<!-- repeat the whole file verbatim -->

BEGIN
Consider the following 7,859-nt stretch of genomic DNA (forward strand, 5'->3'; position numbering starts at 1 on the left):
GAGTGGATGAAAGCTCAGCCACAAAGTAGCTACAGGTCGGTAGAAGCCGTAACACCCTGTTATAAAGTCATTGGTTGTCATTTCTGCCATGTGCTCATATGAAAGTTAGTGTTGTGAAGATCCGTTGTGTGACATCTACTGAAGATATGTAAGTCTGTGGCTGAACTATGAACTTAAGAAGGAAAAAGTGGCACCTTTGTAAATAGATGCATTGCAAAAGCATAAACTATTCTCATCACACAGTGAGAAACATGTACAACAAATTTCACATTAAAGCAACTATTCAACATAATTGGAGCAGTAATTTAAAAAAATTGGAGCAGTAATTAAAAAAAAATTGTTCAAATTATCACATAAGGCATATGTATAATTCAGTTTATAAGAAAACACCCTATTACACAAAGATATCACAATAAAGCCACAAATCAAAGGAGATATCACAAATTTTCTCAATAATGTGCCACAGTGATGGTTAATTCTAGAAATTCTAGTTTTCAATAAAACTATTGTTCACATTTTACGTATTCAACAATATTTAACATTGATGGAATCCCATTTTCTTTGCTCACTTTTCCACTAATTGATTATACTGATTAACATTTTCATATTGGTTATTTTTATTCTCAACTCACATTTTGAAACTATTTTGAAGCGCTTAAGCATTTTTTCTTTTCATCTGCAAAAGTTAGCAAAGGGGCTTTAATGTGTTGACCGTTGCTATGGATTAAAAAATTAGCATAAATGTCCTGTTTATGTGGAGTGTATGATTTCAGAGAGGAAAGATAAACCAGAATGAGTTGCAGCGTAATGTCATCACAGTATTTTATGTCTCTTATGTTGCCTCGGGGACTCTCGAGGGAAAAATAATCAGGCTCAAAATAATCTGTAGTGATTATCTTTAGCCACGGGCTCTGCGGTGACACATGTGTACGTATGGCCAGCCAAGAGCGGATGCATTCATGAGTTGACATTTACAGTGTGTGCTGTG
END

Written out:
Consider the following 7,859-nt stretch of genomic DNA (forward strand, 5'->3'; position numbering starts at 1 on the left):
GAGTGGATGAAAGCTCAGCCACAAAGTAGCTACAGGTCGGTAGAAGCCGTAACACCCTGTTATAAAGTCATTGGTTGTCATTTCTGCCATGTGCTCATATGAAAGTTAGTGTTGTGAAGATCCGTTGTGTGACATCTACTGAAGATATGTAAGTCTGTGGCTGAACTATGAACTTAAGAAGGAAAAAGTGGCACCTTTGTAAATAGATGCATTGCAAAAGCATAAACTATTCTCATCACACAGTGAGAAACATGTACAACAAATTTCACATTAAAGCAACTATTCAACATAATTGGAGCAGTAATTTAAAAAAATTGGAGCAGTAATTAAAAAAAAATTGTTCAAATTATCACATAAGGCATATGTATAATTCAGTTTATAAGAAAACACCCTATTACACAAAGATATCACAATAAAGCCACAAATCAAAGGAGATATCACAAATTTTCTCAATAATGTGCCACAGTGATGGTTAATTCTAGAAATTCTAGTTTTCAATAAAACTATTGTTCACATTTTACGTATTCAACAATATTTAACATTGATGGAATCCCATTTTCTTTGCTCACTTTTCCACTAATTGATTATACTGATTAACATTTTCATATTGGTTATTTTTATTCTCAACTCACATTTTGAAACTATTTTGAAGCGCTTAAGCATTTTTTCTTTTCATCTGCAAAAGTTAGCAAAGGGGCTTTAATGTGTTGACCGTTGCTATGGATTAAAAAATTAGCATAAATGTCCTGTTTATGTGGAGTGTATGATTTCAGAGAGGAAAGATAAACCAGAATGAGTTGCAGCGTAATGTCATCACAGTATTTTATGTCTCTTATGTTGCCTCGGGGACTCTCGAGGGAAAAATAATCAGGCTCAAAATAATCTGTAGTGATTATCTTTAGCCACGGGCTCTGCGGTGACACATGTGTACGTATGGCCAGCCAAGAGCGGATGCATTCATGAGTTGACATTTACAGTGTGTGCTGTG